After you lose your child, there is an emptiness you feel inside. You may feel as if there is a hole in your heart that will remain forever. The death of a child can leave your heart aching as you grieve for your child. There is a void left not only in your heart but in your life also. When you lose a child it is hard to figure out how to continue on with everyday life when so much of your life involved that child. We are left with a grieving heart. In the beginning your grief is new and raw, and tremendously painful and scary.
You may think: "This is just too much to bear! I can't do this!" As hard as it may be, however, you must experience the full impact of the loss. Follow it, cry when you want, scream into your pillow. Don't suppress new grief, or avoid it, or try to change it. It's your grief! Claim it, Experience it... Don't let anyone take away your right to it.
The grieving process is a very personal and individual thing. Your unique relationship with your child and the manner in which they died will dictate the length and depth of your "roller coaster ride". There are no short cuts to grief. You must let it run its course.
There is also no "normal" amount of time for mourning.. The best length of time for you? However long you need. Even when you think things are “better", you will experience grief feelings from time to time, especially during special dates and anniversaries, or during holidays. Expect it.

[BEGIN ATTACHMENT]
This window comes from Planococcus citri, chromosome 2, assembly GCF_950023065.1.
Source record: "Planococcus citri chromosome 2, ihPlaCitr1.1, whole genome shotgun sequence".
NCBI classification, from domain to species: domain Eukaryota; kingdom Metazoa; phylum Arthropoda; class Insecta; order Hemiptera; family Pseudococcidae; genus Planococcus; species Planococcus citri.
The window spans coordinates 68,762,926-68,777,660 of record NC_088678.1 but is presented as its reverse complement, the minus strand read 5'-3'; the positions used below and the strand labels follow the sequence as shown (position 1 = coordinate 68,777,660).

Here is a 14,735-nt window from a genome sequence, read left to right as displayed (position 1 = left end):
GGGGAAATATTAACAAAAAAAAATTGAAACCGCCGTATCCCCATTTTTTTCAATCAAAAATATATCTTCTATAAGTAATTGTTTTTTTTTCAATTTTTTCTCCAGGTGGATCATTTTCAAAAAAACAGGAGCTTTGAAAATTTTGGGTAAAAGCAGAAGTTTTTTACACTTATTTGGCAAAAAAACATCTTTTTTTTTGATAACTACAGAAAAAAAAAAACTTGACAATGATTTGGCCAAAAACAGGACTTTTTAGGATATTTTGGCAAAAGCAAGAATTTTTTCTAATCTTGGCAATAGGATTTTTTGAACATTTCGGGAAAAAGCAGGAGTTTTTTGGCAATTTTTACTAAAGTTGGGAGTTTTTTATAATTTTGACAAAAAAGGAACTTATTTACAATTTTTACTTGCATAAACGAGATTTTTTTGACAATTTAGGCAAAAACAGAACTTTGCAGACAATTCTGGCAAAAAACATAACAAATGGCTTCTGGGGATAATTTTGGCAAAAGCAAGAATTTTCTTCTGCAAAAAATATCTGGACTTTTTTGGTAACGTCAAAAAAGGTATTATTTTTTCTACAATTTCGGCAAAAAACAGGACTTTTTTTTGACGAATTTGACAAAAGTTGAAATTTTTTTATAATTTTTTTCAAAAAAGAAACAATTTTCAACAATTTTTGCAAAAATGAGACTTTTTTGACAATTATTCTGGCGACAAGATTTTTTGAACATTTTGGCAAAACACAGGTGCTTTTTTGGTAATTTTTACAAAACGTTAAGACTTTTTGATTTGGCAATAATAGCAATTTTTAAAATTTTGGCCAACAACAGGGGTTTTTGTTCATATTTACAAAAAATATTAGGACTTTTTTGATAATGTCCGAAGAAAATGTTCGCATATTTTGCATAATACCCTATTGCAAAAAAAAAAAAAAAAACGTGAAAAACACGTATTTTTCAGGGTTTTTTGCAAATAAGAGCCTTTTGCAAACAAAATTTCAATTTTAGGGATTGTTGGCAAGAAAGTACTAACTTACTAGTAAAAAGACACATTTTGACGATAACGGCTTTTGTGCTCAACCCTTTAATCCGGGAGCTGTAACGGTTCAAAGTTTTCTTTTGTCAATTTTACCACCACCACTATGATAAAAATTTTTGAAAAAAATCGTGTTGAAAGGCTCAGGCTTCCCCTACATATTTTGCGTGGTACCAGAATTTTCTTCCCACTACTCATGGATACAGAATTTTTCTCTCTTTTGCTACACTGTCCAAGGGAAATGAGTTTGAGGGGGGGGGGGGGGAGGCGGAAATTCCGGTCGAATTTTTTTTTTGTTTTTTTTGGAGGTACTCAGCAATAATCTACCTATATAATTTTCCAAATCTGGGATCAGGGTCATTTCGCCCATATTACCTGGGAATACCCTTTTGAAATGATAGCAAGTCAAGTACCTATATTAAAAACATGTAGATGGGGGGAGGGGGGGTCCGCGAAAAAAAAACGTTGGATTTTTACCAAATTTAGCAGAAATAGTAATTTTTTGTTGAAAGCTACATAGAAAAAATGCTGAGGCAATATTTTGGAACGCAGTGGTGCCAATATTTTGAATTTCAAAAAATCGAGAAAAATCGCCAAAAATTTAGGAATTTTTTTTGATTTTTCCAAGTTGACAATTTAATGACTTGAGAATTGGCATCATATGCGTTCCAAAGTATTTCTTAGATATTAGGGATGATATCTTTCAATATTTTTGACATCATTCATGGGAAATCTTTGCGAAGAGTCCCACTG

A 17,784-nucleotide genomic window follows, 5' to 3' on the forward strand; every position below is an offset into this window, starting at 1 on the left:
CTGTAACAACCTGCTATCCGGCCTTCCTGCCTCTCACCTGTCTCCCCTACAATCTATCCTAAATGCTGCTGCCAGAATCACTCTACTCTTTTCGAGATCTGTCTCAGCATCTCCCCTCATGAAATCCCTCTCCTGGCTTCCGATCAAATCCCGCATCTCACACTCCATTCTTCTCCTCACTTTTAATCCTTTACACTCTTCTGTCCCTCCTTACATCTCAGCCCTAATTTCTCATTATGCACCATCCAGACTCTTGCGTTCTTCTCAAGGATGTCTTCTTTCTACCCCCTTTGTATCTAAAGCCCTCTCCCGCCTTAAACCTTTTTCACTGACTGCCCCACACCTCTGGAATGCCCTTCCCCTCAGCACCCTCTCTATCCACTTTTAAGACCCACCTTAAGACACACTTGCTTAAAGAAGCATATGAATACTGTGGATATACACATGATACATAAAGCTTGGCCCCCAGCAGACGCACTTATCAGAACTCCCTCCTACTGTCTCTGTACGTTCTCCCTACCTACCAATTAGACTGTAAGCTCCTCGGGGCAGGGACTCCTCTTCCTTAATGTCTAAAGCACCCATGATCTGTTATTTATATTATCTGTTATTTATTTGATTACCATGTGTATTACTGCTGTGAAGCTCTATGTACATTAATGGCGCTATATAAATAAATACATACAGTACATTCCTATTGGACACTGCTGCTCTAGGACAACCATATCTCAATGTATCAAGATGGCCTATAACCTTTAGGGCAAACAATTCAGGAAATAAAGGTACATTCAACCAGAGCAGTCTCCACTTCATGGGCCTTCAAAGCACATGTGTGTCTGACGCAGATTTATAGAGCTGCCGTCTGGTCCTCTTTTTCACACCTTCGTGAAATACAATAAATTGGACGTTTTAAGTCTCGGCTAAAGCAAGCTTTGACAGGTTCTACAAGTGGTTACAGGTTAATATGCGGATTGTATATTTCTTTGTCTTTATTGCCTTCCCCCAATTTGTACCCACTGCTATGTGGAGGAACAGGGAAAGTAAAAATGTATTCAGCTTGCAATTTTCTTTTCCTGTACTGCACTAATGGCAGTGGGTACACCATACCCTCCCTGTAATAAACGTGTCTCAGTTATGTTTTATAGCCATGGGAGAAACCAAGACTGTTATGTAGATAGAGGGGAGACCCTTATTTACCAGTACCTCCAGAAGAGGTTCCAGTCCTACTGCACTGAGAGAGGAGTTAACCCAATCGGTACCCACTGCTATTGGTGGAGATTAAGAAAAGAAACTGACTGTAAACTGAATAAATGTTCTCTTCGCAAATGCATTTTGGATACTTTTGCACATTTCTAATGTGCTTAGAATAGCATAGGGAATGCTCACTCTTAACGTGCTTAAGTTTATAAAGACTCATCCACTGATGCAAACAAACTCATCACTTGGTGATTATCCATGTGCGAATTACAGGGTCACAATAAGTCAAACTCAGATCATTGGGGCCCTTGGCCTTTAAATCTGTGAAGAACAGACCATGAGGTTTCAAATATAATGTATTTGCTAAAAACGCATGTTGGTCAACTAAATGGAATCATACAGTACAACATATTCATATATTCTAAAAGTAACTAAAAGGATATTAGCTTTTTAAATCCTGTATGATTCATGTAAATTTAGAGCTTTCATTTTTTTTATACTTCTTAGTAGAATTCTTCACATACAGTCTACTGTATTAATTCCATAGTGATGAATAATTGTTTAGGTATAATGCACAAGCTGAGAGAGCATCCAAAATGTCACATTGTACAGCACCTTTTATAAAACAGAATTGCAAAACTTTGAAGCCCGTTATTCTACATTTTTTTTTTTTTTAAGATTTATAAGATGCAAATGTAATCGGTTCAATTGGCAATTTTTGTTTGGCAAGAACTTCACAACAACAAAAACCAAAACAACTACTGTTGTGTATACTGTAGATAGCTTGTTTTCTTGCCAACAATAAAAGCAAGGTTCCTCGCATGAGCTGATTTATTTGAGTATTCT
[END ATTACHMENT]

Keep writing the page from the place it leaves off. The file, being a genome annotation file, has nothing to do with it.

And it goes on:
Grief is not about "returning to normal". You will never be the same as you were. Grief is about finding a “new normal” for you. As hard as you may find this to believe right now, the pain will eventually soften.
Nothing can take the place of your child. You can never replace that life. However, there are things you can do and people you can spend time with that will help your heart recover. What things could you do that would help fill the hole in your heart?
Be gentle with yourself-- and patient. It takes a long time to heal. Some days will be better than others.
Take care of your body-. Eat healthy, even though you might find it hard to even eat right now. Exercise, maybe a short walk to start.
Be selfish-- demand the right to grieve in your own way. It is not their bereavement, it's yours. You have nothing to offer other people right now anyway. Focus on yourself and your needs. Surround yourself with supportive loved ones.
Cling to hope-- Things will get better, honest. Don't tell yourself "It's going to be alright". Instead, tell yourself "I will survive".